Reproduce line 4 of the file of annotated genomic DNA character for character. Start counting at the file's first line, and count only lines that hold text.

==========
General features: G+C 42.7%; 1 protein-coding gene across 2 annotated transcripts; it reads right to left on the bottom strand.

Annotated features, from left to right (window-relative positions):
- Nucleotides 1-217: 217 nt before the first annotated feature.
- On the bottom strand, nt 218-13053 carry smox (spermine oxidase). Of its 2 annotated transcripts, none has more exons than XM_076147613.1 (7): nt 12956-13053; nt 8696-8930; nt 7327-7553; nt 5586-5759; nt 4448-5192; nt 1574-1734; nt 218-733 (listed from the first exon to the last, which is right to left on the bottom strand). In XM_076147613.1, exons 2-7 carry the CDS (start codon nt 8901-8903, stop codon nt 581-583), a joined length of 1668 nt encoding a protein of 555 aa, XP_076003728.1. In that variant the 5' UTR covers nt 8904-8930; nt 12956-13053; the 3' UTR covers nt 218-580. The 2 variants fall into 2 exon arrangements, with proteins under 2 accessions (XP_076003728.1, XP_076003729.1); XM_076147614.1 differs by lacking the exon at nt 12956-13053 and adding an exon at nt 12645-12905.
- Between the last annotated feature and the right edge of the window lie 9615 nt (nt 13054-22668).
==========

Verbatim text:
- On the bottom strand, nt 218-13053 carry smox (spermine oxidase). Of its 2 annotated transcripts, none has more exons than XM_076147613.1 (7): nt 12956-13053; nt 8696-8930; nt 7327-7553; nt 5586-5759; nt 4448-5192; nt 1574-1734; nt 218-733 (listed from the first exon to the last, which is right to left on the bottom strand). In XM_076147613.1, exons 2-7 carry the CDS (start codon nt 8901-8903, stop codon nt 581-583), a joined length of 1668 nt encoding a protein of 555 aa, XP_076003728.1. In that variant the 5' UTR covers nt 8904-8930; nt 12956-13053; the 3' UTR covers nt 218-580. The 2 variants fall into 2 exon arrangements, with proteins under 2 accessions (XP_076003728.1, XP_076003729.1); XM_076147614.1 differs by lacking the exon at nt 12956-13053 and adding an exon at nt 12645-12905.